Announcing the 2013 “PIEDMONT SUMMER TOUR”
This tour will wind through the region of the United States known as the “Piedmont”…see below for the inspiration for the name of the tour and click on the thumbnail above for a closeup of the tour poster. Whereas, the “Solo Flight” design had one eagle, this poster depicts three eagles because I will be joined by Chris Ziegler on bass and Brandon Kunka on drums. Click on the venue links below for ticket and pre-sale info or head over to the tour dates page.
6/14 – The Nick – Birmingham, AL
6/15 – Serenbe – Chattahoochee Hills, GA
6/27 – ISIS Restaurant / Music Hall – Asheville, NC
6/28 – 185 King Street – Brevard, NC
6/29 – Casbah – Durham, NC
6/30 – Broad Street Cafe “Jazz Set”– Durham, NC
7/1 – The Camel – Richmond, VA
7/2 – Velvet Lounge – Washington, DC
7/3 – IOTA Club & Cafe – Arlington, VA
7/5 – The Calico Room – Wilmington, NC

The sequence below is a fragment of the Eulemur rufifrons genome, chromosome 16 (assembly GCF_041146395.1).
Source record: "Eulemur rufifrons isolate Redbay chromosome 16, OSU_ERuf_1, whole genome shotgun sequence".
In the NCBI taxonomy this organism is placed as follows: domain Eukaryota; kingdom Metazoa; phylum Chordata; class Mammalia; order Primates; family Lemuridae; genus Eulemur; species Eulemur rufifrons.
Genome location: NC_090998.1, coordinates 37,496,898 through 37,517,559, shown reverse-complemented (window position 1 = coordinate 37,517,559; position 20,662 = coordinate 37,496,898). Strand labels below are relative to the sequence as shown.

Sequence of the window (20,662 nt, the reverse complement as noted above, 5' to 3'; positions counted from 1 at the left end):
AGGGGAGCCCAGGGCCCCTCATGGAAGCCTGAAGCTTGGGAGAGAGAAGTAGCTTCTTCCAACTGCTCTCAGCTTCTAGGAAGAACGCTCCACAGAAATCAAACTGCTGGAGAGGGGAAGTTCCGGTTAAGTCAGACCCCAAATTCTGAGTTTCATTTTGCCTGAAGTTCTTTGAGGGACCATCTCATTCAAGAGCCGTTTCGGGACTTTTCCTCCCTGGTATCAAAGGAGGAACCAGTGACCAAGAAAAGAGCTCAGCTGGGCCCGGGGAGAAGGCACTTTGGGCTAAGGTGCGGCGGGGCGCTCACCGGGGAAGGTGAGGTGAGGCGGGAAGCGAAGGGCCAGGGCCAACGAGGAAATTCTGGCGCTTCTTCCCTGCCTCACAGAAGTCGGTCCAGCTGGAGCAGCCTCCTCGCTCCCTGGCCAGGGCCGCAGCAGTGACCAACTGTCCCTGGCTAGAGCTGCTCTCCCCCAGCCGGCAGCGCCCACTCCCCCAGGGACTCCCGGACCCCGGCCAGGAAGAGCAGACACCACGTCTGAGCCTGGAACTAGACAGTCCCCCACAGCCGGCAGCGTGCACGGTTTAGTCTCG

7/6 – The Radio Room – Greenville, SC
7/12 – Smith’s Olde Bar – Atlanta, GA
From Wikipedia….The Piedmont is a plateau region located in the eastern United States between the Atlantic Coastal Plain and the main Appalachian Mountains, stretching from New Jersey in the north to central Alabama in the south. The Piedmont province is a physiographic province of the larger Appalachian division. The name “Piedmont” comes from the French term for the same physical region, literally meaning “foothill”, ultimately from Latin “pes montium”, meaning “the foot of the mountains”….The Piedmont region is closely associated with the Piedmont blues, a style of blues music that originated there in the late 19th century. Most Piedmont blues musicians came from Virginia, the Carolinas, and Georgia. During the Great Migration, Black Americans migrated to the Piedmont. With the Appalachian Mountains to the west, those who might otherwise have spread into rural areas stayed in cities and were thus exposed to a broader mixture of music than those in, for example, the rural Mississippi delta. Thus, Piedmont blues was influenced by many types of music such as ragtime, country, and popular songs—styles that had comparatively less influence on blues music in other regions.